The latest example of why domain disputes should be handled by counsel who are specifically experienced in this esoteric area of the law is a case handled by a California firm called Payne & Fears (yes, that really is their name).  Despite the fact that the firm’s website claims that it practices intellectual property law, it recently lost a UDRP case against the domain, filed on behalf of its client TriPacific Capital Advisors, LLC.  The Respondent, an admitted domain investor, claims that its domain relates to triathlons, rather than the investments, loans, and mortgages offered by the Complainant.

The complaint stated that, although no registration exists for the TRIPACIFIC trademark, the name has gained common-law rights that predate the registration of the domain.

Unfortunately for them, the submitted evidence shows that the domain name was registered on July 18, 2001 while Complainant’s first use of its TRIPACIFIC mark was not until December 5, 2005.  In its decision, the 3-member Panel held to the well-established and majority view that “a respondent does not act in bad faith where it registers a domain name prior to a complainant’s use of a mark.”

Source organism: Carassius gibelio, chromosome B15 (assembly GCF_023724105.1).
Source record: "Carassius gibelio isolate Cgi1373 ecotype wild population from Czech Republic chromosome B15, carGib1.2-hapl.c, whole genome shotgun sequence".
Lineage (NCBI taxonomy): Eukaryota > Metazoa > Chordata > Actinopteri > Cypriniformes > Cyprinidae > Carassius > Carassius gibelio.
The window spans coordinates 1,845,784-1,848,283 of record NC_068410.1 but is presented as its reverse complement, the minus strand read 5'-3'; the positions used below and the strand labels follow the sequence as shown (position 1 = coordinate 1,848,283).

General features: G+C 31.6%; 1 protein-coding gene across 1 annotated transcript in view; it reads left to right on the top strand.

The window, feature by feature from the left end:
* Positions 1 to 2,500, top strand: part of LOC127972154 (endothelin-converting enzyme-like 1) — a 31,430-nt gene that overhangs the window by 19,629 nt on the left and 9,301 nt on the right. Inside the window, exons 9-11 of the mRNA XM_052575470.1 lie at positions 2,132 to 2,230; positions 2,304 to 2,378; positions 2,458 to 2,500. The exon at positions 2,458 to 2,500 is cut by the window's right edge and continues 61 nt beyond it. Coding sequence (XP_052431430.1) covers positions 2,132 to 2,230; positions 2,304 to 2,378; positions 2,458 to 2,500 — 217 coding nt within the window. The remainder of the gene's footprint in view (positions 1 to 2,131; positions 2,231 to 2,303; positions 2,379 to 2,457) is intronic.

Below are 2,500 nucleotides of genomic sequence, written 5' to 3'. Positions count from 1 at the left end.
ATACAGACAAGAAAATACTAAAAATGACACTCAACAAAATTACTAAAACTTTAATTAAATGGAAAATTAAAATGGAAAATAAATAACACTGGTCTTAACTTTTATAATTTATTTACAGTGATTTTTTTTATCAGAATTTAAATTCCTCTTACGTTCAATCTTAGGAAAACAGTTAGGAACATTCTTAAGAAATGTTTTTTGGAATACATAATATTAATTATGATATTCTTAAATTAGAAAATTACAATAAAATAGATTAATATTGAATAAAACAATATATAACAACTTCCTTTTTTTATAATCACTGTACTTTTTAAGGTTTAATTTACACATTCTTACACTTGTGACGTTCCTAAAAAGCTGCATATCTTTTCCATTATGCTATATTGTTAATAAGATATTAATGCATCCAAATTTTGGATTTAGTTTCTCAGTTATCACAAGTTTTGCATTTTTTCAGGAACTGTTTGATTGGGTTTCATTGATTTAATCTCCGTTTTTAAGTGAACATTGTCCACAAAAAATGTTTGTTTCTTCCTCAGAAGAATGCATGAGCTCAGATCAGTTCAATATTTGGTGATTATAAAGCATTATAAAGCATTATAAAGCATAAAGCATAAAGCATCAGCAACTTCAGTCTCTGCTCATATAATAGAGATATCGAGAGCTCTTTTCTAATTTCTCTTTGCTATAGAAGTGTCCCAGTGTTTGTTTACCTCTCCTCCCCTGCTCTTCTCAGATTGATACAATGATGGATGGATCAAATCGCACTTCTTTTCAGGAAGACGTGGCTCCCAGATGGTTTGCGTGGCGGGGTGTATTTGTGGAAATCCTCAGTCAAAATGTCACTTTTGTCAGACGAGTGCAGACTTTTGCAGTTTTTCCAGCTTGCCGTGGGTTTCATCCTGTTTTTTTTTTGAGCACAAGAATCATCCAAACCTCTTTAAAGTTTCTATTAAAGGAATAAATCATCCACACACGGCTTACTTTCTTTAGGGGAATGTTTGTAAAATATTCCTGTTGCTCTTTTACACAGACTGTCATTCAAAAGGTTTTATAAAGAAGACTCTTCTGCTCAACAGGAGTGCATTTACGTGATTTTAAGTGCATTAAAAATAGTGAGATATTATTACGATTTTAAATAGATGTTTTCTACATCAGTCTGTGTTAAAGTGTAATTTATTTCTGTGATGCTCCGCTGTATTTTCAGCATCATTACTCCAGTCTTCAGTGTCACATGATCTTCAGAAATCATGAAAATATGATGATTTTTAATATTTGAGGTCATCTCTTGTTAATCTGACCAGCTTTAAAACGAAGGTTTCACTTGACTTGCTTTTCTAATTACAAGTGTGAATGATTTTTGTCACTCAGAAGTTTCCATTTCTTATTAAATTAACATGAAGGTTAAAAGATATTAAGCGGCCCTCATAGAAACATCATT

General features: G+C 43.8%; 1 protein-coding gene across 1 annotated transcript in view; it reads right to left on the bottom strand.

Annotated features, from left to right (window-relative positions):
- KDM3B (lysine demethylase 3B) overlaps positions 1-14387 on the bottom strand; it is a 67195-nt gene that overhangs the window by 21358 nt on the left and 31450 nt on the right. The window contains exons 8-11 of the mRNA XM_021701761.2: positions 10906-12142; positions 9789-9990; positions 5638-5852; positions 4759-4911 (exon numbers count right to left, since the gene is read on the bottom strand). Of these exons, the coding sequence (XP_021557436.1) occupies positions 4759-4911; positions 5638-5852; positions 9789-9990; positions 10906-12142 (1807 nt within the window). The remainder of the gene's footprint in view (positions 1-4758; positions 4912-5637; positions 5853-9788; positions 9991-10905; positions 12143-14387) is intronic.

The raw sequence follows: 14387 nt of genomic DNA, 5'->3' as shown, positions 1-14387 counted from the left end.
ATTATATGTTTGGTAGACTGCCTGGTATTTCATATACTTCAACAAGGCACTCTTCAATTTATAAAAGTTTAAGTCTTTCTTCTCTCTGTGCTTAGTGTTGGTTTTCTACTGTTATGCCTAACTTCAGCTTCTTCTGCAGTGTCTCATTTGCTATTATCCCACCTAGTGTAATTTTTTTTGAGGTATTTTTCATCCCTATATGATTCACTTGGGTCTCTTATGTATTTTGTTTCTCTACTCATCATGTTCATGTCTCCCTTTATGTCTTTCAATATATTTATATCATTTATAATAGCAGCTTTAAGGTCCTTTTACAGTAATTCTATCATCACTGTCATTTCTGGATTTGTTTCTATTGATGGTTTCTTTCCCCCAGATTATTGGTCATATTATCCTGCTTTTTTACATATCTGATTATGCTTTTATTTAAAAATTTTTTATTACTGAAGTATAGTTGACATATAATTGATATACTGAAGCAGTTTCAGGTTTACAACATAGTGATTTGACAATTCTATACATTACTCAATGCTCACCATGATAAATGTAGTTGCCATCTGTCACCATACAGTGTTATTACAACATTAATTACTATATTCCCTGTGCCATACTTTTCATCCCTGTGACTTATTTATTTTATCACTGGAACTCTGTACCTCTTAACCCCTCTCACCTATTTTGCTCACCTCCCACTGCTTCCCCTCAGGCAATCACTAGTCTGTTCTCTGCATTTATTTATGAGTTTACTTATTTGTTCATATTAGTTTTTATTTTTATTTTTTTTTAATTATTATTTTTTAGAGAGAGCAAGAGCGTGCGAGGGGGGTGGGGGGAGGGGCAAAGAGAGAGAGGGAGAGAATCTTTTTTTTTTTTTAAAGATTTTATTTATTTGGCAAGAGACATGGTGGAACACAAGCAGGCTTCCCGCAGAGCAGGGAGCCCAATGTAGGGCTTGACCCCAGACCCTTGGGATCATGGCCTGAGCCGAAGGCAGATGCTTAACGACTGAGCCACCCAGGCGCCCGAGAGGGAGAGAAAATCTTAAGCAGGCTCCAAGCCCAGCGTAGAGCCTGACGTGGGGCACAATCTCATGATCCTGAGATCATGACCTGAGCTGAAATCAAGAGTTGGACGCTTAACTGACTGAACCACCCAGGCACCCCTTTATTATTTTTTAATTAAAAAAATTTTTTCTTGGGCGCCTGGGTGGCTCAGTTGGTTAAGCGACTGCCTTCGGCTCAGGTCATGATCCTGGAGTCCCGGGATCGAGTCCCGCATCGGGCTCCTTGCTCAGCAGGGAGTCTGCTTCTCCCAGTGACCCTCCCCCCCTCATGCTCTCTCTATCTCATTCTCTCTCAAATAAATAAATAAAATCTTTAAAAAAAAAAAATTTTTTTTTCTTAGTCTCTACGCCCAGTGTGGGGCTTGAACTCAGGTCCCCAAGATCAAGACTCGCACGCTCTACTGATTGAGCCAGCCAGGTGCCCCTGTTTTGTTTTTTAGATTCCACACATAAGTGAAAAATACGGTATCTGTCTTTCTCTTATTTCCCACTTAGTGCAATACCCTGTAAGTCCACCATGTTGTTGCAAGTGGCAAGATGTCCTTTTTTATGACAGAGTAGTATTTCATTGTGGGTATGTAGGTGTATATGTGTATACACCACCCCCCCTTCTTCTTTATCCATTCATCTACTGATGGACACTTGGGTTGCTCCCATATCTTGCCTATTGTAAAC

What does this mean for the Payne & Fears law firm? It means that it either failed to adequately investigate its client’s trademark rights or that it failed to adequately advise its client that this UDRP case was a loser from the start.  The firm also dodged a bullet when, amazingly, the Panel declined to even address the Respondent’s claim of reverse domain name hijacking.

When deciding who to turn to for advice on a domain name dispute, carefully consider the knowledge and experience of your counsel in this ever-changing specialty before forking over your company’s precious cash. FairWinds Partners has filed over 200 UDRP complaints that have resulted in favorable decisions or settlements for its clients. It is also a point of pride that we will, without hesitation, advise clients when a given case is doomed to fail and where alternate approaches may be more effective.

Steve Levy
No Claim, No Pain (or Fears)

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